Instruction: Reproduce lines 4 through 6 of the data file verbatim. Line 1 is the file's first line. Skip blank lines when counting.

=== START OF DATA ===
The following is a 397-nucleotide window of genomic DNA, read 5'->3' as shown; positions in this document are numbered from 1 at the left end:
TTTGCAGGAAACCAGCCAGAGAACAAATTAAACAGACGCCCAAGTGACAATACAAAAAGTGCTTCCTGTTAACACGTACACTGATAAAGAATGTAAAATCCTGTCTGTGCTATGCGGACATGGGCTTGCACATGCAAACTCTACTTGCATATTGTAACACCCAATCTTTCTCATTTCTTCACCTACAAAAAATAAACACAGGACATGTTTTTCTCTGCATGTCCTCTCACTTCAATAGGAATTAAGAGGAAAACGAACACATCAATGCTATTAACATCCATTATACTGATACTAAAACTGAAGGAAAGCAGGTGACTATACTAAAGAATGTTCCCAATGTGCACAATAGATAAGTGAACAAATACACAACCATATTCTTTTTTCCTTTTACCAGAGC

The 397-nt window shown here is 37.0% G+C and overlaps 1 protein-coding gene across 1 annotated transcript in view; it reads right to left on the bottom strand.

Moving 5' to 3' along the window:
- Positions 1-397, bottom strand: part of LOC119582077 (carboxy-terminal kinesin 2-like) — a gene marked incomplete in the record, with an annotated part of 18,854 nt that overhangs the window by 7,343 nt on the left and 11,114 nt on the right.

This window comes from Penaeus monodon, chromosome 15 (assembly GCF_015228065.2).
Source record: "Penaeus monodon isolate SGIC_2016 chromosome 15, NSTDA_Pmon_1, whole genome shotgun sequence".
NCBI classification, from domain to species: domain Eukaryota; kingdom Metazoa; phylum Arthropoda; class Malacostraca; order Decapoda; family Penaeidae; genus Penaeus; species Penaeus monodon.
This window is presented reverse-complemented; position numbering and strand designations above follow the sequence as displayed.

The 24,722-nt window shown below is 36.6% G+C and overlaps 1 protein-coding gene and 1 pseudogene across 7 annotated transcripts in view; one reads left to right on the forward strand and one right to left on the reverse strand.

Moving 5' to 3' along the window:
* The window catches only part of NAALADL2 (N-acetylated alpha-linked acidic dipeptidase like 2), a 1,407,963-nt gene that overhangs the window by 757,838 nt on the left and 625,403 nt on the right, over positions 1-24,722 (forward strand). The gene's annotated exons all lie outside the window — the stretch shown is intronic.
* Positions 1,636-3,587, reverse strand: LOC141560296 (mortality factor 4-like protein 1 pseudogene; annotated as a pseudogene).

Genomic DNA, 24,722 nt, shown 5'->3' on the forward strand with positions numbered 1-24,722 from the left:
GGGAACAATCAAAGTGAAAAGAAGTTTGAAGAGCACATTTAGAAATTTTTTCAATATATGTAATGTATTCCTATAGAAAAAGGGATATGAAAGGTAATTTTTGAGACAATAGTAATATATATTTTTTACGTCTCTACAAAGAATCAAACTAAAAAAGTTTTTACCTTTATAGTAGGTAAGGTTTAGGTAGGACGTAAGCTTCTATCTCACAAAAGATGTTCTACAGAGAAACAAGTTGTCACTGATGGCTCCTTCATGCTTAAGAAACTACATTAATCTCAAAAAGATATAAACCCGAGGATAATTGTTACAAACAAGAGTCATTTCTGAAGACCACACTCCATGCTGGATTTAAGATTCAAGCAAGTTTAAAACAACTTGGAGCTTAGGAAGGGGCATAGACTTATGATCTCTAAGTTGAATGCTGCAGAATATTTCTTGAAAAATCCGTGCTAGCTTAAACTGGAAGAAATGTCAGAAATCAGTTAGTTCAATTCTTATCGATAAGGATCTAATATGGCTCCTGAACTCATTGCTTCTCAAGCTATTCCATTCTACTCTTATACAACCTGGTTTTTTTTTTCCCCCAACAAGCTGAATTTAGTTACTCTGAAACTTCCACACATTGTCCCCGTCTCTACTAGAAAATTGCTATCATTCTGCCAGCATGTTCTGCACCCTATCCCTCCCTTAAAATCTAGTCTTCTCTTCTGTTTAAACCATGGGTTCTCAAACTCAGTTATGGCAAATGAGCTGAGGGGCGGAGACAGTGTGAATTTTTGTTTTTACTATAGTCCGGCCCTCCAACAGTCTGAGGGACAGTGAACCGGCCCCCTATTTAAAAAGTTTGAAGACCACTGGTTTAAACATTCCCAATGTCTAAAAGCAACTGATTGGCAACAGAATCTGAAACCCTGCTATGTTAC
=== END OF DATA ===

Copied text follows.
Moving 5' to 3' along the window:
- Positions 1-397, bottom strand: part of LOC119582077 (carboxy-terminal kinesin 2-like) — a gene marked incomplete in the record, with an annotated part of 18,854 nt that overhangs the window by 7,343 nt on the left and 11,114 nt on the right.

This window comes from Penaeus monodon, chromosome 15 (assembly GCF_015228065.2).